How timely. I’ve been reviewing applications for a management position all morning. Fortunately, the worst was one who included a list of references–all of whom I am well acquainted with. (The fact that I have a much less than favorable opinion of the references is problematic though).

    These are funny to read, however I am left wondering how anyone makes it to adulthood and thinks any of these things (erotica? head shots? fancy card stock? “Google me”?) are acceptable?! I’m finding poor grammar and names in bright colors distracting enough.

    1. Lil Fidget*

      I admit that when I first started out, I found the “writing sample” requirement confusing (I had an english degree) and probably thought a short story or something was a good fit. I still think that requirement is a little weird since I don’t do a lot of independent writing in my current job – what am I supposed to use, an email I wrote? However, I would know not to send erotica :D

  12. PB*

    If not for his stringent 1 page resume rule, I’d worry that my dad sent in the resume listing his kids’ accomplishments. I know he sometimes brought them up in his grad school courses…

  13. Mystery Bookworm*

    I’m curious what a bachlorette’s degree would entail? Mastering the bend and snap? Excels at wearing novelty sashes?

  14. Irene Adler*

    Ya know, last week my bro started his first job hunt in the public sector (after 30 years in gov’t).

    He understood that the resume he submits should be 2 pages or so. Which he did.

    But then he asked me if he ought to bring along the ‘complete’ resume to give to the interviewer. I said yes, bring along a few copies of the resume you submitted. No, no, corrected me. Should he give them the ‘complete resume’- all 40 pages in length.

    Um, no. No one is gonna read a 40 page resume. Don’t do this.

    1. SoSo*

      Don’t government jobs require a pretty detailed CV? I remember hearing something about that from a friend a few years back, but it would make sense if your brother has that long of a resume! I work in the medical device industry and it’s pretty standard for surgeons to have 20-40 page CVs that list every accomplishment, seminar, and publication they’ve ever been involved in. Every time I see one I have to thank the heavens I didn’t end up in a field that needed THAT much detail.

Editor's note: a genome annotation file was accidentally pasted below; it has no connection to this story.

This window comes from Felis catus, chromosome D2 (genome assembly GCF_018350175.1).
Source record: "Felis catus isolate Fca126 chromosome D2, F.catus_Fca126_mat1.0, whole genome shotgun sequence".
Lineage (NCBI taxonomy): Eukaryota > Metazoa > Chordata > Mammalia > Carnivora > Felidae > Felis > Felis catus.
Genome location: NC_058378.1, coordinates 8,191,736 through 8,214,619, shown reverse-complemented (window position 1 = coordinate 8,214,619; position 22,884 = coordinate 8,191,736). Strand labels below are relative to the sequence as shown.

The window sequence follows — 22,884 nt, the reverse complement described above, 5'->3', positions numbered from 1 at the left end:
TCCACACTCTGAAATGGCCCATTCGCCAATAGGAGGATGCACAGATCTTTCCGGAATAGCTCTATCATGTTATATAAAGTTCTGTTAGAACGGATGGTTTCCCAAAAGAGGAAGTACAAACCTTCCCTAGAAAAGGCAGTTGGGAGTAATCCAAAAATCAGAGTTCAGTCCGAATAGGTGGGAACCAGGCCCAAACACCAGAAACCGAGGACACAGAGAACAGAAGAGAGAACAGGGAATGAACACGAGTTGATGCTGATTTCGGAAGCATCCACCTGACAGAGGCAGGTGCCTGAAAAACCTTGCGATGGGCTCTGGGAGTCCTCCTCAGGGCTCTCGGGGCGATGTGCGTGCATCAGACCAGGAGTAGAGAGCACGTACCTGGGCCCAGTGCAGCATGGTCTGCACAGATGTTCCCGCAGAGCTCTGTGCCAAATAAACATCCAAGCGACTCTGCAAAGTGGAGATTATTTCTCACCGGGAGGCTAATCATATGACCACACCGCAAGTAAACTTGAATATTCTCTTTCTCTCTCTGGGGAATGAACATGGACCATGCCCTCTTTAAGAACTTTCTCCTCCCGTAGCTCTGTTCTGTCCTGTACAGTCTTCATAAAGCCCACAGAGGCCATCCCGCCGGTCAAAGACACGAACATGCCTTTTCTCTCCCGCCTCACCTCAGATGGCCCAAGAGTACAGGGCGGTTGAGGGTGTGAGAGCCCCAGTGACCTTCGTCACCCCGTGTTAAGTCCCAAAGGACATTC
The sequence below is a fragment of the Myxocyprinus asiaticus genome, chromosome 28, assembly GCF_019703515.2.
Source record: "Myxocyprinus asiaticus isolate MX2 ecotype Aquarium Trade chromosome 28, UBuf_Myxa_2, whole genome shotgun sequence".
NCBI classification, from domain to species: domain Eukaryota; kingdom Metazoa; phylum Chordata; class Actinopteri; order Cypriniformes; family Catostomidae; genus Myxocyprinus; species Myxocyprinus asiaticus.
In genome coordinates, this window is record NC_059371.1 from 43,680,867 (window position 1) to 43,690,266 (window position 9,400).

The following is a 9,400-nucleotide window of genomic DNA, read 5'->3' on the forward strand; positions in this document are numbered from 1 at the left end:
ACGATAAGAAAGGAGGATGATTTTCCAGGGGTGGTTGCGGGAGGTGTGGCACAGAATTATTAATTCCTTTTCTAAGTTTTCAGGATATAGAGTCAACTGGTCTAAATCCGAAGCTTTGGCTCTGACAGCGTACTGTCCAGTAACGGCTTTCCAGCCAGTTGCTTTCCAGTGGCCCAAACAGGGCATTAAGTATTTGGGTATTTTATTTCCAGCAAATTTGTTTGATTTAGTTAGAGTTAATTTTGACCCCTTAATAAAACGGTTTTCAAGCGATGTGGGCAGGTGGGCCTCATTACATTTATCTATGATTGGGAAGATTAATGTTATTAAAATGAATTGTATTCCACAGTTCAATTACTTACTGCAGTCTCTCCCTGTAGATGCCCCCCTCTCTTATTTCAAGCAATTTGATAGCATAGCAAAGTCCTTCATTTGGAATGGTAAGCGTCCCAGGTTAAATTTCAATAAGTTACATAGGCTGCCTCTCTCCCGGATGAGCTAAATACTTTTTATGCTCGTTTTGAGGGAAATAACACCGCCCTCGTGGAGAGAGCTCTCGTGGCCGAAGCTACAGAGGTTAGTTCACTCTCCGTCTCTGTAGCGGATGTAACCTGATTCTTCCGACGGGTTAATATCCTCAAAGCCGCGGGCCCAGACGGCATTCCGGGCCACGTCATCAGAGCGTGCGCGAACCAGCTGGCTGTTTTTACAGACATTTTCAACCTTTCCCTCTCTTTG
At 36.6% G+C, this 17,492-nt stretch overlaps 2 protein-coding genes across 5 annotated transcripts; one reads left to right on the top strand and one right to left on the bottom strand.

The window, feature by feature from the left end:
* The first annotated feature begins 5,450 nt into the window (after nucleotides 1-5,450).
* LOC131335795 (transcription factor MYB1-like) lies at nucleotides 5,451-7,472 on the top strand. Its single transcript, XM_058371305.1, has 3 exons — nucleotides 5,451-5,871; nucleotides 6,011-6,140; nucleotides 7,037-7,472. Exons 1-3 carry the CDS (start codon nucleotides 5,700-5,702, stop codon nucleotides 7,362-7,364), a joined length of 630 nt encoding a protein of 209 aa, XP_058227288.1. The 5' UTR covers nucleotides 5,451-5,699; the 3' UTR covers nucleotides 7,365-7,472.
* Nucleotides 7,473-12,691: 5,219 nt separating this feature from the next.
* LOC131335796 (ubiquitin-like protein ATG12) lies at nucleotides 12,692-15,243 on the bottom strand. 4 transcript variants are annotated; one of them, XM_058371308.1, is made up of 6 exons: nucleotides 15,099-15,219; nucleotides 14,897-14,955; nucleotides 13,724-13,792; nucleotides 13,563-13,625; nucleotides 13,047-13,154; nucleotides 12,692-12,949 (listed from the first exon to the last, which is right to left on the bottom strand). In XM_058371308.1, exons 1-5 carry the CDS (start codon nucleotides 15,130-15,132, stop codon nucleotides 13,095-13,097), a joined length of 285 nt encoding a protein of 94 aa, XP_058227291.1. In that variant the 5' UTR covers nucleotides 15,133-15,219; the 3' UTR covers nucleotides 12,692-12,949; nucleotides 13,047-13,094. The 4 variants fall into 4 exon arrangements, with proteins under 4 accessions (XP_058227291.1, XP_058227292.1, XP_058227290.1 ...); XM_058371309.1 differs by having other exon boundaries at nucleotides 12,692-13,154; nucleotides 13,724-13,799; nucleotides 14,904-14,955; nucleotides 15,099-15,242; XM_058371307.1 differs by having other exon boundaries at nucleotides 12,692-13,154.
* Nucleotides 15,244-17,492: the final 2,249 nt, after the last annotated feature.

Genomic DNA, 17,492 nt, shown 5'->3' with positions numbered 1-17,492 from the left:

1. Irene Adler*

        Yep! That was his explanation when I expressed my surprise at the length. He said that gov’t jobs want this level of detail. But, I explained, public sector doesn’t.

        He’s learning.

        1. SoSo*

          Ah, then that makes sense. CVs are a totally different beast in comparison to a traditional resume. My friend (mentioned above) was in a college program that dealt with government work, and her’s was bumping 8 or 9 pages by the time she graduated. I remember she told me that they wanted EVERY minute detail listed. She also had a hard time creating a traditional 2 page resume once she started applying for regular, non-government jobs because it had been drilled into her that you needed to include absolutely everything.

      2. Cacwgrl*

        LOL yes USAJobs makes resumes that long if you get real about the details. And the format lends itself to longer document just by the default text size. I prefer the format so I always know where to find the sections I’m looking for, but the resumes get soooo long in the format as well.

      1. Annie*

        This ends up being a listing of things like presentations (differentiating invited presentations and conference presentations from something more standard or at the home institution), publications (which can really add up if you are part of a group that publishes frequently; you won’t be listed only on your own first-author papers, but on the papers of others that you might not have had much to do with), certifications or ongoing trainings/licensures/renewals, specialty trainings or workshops, boards or other organizations on which you serve/volunteer, committees/advisory boards, all research funding/grants, students mentored/supervised, courses taught . . . and on and on.